Farmers were some of the earliest civil adopters, using drones to identify differences in crop conditions.
Yamaha Motor Co. has been dusting crops in Japan with UAVs for more than two decades. With the cost dropping for cargo-carrying drones, DJI and others are building crop-spraying and remote sensing vehicles that can help reduce chemical use and improve yields. It has been estimated that precision agriculture will account for about 80 percent of the U.S. market for commercial UAVs.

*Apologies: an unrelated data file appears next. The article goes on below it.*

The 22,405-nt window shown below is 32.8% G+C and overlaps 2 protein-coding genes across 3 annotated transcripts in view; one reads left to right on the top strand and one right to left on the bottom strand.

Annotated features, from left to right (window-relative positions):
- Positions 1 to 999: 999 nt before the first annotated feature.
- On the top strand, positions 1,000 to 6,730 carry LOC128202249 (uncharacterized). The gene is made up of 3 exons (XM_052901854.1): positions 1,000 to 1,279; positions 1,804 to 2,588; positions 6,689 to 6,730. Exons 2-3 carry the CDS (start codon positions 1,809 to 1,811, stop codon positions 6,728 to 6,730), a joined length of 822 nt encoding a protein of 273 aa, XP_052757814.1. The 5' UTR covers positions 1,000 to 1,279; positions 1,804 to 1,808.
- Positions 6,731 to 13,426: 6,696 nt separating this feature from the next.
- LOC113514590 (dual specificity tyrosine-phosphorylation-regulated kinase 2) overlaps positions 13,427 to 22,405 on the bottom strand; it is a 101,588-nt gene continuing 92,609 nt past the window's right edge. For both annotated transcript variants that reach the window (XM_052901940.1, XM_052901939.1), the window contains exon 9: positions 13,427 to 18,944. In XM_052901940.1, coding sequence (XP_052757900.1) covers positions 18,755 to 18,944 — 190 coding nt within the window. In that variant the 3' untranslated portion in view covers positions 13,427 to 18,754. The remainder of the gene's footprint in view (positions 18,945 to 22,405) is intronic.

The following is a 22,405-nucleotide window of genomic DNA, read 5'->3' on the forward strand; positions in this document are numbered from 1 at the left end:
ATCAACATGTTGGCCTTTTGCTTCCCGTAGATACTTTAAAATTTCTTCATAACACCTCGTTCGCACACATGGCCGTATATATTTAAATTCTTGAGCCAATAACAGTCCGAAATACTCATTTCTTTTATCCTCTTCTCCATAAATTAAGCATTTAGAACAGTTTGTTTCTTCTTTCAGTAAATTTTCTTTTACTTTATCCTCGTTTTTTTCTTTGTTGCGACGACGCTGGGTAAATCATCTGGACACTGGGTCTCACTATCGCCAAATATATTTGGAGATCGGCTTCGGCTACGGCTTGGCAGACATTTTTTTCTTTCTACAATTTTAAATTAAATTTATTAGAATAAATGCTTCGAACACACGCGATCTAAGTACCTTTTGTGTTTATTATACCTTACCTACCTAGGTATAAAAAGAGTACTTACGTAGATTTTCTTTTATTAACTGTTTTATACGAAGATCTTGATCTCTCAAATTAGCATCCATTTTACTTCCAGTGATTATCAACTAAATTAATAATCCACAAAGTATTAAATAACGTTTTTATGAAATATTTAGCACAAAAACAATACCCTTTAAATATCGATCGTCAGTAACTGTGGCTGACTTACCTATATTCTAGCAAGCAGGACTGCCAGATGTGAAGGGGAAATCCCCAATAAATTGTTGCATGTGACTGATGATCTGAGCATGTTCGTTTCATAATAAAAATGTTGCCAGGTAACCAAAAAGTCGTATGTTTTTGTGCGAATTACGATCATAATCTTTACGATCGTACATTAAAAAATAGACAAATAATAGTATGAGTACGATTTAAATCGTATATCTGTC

Last year the U.S. Federal Aviation Authority issued the first exemption for agricultural drone use outside of university research. DJI released its eight-rotor Agras MG-1 last year, with a 10-kilogram tank, followed by a thermal-imaging camera for remote sensing. It’s up against companies like Yamaha and local rivals like Shenzhen MicroMultiCopter Aero Technology Co.